While historically there were several long marches during the Communist insurgency period (1927-1937) of the Chinese Civil War (1927-1950), perhaps the most well known is the Red Army withdrawal from Jiangxi that began on 16th October 1934. This Long March was a legendary military retreat and subsequent escape to the north and west by a surrounded Communist army. It was on the verge of being destroyed by Chiang Kai-shek’s Nationalist (KMT) forces, but following their breaking of the KMT blockades, the Communists travelled approximately 12,500 km to make good their escape and consolidate their forces. Mao Zedong, the eventual leader of the Communist Party of China, and many other key political players and leaders, including Zhou Enlai and Deng Xiaoping, were on this march.
The route of the Long March passed through some of the toughest terrain in China and lasted some 370 days. Only about one tenth of the force that originally broke out of the Jiangxi Soviet in 1934 completed the march, which ended in northeast Shaanxi in October 1935. This was due to a combination of the harsh conditions endured by the troops, desertions in the early days of the march, and heavy casualties sustained in clashes with Nationalist forces. October 1936, one year after Mao’s army arrived, marked the end of the Long March, when the Second Red Army joined them, resulting in the unification of three Communist armies.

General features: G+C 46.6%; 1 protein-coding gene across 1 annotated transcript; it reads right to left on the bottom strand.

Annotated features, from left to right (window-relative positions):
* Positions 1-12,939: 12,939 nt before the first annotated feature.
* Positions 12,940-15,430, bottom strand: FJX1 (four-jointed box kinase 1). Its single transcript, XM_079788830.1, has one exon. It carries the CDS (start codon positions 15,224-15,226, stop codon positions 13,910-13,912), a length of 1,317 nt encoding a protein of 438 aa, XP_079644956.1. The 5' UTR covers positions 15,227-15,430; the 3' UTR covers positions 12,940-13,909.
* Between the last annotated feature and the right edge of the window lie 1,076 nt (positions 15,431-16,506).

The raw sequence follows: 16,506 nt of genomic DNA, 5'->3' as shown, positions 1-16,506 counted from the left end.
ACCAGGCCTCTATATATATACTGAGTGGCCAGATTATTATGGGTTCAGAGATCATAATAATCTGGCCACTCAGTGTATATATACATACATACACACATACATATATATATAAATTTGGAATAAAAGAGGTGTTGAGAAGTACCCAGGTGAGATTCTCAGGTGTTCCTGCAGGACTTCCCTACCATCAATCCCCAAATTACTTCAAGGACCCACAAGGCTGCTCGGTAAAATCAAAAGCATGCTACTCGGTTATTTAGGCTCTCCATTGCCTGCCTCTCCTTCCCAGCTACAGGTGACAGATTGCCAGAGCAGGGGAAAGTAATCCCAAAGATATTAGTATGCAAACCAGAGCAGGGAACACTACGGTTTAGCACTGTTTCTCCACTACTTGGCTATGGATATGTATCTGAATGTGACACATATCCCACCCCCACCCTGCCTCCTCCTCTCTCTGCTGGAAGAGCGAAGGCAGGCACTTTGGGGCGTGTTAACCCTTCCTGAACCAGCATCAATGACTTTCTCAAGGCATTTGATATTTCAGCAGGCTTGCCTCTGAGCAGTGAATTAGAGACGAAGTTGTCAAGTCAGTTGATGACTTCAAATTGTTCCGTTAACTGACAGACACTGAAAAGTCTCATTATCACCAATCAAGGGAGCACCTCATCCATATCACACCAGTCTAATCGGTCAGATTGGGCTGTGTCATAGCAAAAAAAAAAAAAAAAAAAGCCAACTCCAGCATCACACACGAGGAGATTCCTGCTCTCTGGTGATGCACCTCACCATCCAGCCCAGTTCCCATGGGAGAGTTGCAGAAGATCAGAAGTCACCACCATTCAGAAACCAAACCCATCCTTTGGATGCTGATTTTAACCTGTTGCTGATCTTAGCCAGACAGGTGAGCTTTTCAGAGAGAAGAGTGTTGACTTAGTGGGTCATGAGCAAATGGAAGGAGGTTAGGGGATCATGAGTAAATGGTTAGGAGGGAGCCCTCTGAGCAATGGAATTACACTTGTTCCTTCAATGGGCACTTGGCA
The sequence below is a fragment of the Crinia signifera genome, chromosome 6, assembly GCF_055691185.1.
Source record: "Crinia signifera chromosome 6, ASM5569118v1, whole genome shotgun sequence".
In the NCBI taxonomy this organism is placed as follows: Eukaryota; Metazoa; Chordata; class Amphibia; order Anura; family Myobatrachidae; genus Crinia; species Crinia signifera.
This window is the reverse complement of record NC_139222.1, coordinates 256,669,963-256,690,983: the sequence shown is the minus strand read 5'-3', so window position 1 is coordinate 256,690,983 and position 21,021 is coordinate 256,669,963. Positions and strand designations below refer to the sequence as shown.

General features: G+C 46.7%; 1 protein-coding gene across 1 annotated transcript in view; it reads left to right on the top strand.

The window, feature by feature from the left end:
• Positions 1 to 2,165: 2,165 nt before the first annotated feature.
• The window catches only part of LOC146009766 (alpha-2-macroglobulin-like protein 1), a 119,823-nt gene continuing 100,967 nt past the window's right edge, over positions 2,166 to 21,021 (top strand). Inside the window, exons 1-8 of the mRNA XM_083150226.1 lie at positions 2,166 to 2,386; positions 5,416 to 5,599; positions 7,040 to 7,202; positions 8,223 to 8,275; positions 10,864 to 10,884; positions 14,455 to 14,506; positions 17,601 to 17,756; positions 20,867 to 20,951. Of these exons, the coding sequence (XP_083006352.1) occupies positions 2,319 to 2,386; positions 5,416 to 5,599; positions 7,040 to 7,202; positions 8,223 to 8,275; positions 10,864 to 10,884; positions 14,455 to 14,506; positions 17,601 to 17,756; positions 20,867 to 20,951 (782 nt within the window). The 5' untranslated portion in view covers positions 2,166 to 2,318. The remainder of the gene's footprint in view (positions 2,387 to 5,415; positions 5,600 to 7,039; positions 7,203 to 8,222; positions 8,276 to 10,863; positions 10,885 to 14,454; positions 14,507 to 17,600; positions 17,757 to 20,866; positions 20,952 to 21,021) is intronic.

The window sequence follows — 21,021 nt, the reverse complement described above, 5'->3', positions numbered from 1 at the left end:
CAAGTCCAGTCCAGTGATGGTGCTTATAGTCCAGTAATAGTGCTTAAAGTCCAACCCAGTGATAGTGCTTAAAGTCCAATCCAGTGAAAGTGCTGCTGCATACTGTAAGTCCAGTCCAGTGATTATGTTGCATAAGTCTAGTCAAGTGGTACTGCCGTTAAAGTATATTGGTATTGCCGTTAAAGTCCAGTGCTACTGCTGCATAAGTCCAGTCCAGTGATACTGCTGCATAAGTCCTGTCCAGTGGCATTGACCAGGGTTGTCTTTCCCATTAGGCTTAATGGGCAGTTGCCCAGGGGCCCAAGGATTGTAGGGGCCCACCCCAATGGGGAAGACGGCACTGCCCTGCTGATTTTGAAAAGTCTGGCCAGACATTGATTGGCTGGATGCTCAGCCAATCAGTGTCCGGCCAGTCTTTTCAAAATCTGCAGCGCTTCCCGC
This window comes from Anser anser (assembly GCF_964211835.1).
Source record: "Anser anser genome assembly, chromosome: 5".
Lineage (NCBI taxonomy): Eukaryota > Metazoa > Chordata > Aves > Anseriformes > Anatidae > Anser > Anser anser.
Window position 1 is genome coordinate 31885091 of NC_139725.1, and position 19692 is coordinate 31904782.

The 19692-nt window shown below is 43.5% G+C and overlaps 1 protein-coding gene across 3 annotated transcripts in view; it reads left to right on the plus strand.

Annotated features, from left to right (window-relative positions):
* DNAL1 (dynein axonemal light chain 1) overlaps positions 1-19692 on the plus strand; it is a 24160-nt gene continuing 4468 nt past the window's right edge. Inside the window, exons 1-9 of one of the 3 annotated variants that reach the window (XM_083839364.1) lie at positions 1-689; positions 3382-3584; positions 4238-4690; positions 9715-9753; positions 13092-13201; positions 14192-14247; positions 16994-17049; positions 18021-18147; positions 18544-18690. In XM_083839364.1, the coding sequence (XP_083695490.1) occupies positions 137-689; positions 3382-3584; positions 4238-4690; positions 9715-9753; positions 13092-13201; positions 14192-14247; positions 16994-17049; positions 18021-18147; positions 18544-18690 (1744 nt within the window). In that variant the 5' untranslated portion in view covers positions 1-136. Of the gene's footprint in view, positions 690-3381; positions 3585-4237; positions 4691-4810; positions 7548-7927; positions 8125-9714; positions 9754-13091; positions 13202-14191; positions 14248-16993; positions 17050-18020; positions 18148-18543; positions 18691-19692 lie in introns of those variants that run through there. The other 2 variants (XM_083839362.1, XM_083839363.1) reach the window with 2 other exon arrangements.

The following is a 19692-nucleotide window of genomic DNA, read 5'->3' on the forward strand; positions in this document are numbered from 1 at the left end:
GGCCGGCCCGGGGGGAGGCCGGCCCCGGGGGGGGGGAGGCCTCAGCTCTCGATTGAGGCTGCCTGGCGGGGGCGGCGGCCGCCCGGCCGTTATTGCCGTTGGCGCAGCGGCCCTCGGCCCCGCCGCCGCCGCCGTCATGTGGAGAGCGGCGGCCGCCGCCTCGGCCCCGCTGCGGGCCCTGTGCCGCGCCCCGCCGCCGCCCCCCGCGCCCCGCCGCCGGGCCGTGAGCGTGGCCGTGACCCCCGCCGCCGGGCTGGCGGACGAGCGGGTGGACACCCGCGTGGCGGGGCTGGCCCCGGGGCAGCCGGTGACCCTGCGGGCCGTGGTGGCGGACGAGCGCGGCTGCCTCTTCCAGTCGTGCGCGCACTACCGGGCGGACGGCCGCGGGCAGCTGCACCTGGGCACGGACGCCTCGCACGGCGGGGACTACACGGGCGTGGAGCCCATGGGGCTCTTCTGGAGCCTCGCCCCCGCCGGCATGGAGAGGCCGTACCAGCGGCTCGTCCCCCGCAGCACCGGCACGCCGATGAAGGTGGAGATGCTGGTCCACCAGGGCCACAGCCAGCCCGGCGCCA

The Long March allowed the Communists armies to consolidate in the relative safety of northern China and allowed the survival of the leadership structure, cementing Mao’s position at the head of the CPC. It became an important instrument of propaganda, becoming a symbol of the resilience and spirit of survival and inner strength of the Communists. The conduct of the troops and the policies of land reform promoted by the leadership on the march earned the CPC support among the peasants they had encountered along the way.
The Long March is commemorated in two anniversary coin series: one series, issued in 1996, celebrates the 60th anniversary; the other, issued in 2006, celebrates the 70th anniversary.